Will artificial intelligence (AI) tools eventually gain enough power to drive all humans out of call centers?
Several customer support roles have already been replaced by software and machines. There are now bots that can make consumer purchases for customers, sell travel tickets, approve requests, and others. In many parts of the world and across industries, we’re beginning to see routine tasks being stolen from humans by computers.
But can automation tools really take over an entire contact center?
It’s possible, especially if we factor in the progress of AI and machine learning, but it isn’t likely to happen anytime soon. Until robots become clever enough to make accurate predictions and communicate like a real person, some tasks are still better delivered by human customer service reps. Here are some of them.
1. Solving new issues
As businesses interact with customers daily, there’s always the possibility that they’d encounter new, complex issues for which no protocols yet exist. These cases are better handled by agents who can adapt to a customer’s needs, find effective solutions, and relay the information to the rest of the organization.
Most AI tools would be confused when they’re faced with unfamiliar situations, as these require impromptu problem solving. Chatbots, for instance, mostly handle basic queries and commands. Because of their limited capability, they must be monitored by human customer support agents who can take over conversations when they start becoming complex.
2. Managing customer information
Nowadays, smart customer relationship management (CRM) tools are widely used and are helping call centers eliminate time-consuming processes. Such software can perform an array of data management procedures, including organizing, categorizing, and basic data processing. But if you want to truly understand your consumers, you need humans with hands-on experience and knowledge in customer relations.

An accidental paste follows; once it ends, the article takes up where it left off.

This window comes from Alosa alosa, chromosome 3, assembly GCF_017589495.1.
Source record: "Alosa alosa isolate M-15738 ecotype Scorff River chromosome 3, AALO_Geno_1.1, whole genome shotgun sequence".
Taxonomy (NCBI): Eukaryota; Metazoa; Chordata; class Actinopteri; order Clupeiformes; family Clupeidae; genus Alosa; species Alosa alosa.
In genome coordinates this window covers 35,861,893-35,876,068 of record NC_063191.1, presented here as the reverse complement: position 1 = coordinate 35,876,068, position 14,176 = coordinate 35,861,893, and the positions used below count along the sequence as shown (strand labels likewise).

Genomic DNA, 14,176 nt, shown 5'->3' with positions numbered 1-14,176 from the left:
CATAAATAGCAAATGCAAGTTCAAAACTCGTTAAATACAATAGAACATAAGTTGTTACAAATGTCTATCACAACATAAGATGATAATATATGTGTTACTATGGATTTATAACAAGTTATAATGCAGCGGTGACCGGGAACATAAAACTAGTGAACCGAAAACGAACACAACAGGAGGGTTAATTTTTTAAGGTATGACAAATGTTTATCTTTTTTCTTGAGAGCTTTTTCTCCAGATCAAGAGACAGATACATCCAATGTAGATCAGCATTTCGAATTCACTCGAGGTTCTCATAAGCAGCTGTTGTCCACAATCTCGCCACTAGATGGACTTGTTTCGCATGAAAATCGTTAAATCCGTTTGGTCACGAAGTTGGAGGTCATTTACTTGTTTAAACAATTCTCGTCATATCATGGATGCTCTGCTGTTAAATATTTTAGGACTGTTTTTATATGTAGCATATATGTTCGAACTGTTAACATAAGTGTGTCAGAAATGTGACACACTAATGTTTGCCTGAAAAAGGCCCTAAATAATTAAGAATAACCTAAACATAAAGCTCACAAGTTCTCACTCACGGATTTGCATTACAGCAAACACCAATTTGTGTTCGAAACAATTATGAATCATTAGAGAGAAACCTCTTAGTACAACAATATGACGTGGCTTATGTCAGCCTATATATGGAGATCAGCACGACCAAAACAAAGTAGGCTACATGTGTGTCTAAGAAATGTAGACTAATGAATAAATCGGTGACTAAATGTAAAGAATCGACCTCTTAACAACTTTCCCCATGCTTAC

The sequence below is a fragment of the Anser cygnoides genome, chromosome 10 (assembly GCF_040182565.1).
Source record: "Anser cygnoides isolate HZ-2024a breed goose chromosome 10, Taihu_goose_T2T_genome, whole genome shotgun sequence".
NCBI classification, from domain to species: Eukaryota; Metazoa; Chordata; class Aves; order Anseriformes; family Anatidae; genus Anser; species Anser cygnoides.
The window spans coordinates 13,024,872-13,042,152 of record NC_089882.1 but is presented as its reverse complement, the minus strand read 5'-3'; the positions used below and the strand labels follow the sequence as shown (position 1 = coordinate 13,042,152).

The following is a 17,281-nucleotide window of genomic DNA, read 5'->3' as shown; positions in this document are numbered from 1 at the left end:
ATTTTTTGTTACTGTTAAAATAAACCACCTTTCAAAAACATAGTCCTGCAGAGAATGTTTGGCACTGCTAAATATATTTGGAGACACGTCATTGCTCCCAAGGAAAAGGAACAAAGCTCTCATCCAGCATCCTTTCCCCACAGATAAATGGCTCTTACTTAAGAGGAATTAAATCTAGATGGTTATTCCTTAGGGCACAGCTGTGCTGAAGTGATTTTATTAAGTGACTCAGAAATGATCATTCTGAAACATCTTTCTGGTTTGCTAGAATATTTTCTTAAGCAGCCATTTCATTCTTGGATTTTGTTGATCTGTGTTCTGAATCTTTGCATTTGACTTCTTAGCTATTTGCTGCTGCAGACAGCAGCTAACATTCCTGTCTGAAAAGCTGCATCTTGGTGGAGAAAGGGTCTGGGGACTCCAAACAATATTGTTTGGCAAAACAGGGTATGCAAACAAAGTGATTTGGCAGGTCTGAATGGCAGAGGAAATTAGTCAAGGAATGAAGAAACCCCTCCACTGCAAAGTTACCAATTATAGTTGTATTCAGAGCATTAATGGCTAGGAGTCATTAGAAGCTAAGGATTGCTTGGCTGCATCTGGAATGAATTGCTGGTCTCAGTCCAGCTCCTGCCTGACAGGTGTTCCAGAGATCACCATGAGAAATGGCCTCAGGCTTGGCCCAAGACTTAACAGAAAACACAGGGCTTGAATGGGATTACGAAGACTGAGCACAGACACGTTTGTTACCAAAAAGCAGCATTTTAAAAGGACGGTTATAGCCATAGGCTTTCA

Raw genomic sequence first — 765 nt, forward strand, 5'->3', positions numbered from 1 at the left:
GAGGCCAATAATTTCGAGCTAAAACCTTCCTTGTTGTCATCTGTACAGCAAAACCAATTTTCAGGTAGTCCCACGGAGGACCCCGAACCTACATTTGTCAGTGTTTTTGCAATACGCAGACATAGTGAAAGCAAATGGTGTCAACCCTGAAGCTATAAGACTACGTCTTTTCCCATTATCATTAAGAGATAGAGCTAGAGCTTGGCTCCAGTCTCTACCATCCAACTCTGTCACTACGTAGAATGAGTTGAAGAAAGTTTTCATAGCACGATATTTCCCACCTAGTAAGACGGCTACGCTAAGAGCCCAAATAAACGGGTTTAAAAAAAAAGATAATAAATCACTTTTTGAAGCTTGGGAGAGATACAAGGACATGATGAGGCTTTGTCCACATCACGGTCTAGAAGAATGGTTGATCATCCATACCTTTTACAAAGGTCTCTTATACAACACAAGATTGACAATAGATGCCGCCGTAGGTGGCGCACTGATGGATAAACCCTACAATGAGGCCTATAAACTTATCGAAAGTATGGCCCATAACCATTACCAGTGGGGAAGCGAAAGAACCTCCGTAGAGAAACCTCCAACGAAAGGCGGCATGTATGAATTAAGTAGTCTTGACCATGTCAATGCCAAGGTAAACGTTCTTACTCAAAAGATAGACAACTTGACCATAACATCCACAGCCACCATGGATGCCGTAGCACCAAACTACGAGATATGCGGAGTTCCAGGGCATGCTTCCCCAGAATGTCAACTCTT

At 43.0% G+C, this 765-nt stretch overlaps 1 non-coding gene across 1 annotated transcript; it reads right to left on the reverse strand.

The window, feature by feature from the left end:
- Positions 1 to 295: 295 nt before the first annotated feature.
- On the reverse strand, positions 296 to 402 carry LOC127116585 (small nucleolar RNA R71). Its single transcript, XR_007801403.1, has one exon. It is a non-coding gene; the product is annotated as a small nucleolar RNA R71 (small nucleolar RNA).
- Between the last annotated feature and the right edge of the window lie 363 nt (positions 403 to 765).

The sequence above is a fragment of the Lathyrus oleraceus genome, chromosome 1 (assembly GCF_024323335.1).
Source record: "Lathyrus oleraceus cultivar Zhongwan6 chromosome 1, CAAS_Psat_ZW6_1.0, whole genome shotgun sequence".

In addition, making sense of insights is just the tip of the iceberg. It’s more crucial that brands maximize the potential of data by making business decisions that reflect consumers’ interests. Tech-powered operations that aren’t managed by the most proactive leaders make for an aimless business approach.
3. Non-routine tasks
Contrary to what others think, customer service involves several dynamic tasks: problem solving, researching, brainstorming, and data analysis. To perform these, one would need advanced skills such as learning, critical thinking, creativity, and collaboration. These are capabilities most enterprise AI machines aren’t equipped with yet.
Sure, we can give automation tools the ability to “learn” by feeding them sophisticated machine learning algorithms. But developers have yet to tackle massive challenges in this area. For one thing, computing tools must be able to process large data sets and contextualize them. The latter, however, is an increasingly tall order, especially in fields dense with social science principles, such as customer relations and marketing.
Automated customer support is straightforward, efficient, and relatively cheap. However, bots are often too brisk and logical to personalize conversations.
This, perhaps, is currently the biggest loophole of call center automation. With consumers demanding individualized experiences, delivering dry and monotonous interactions would be a great disservice.
Thus, businesses can’t depend entirely on chatbots if they want to build meaningful customer connections. Personalization, on the other hand, comes naturally for humans. Our innate ability to understand others’ emotions makes us engaging communicators.
A lot of work still needs to be done if we’d be building machines that can rival humans’ interpersonal skills. Right now, however, this is an area only humans can excel in.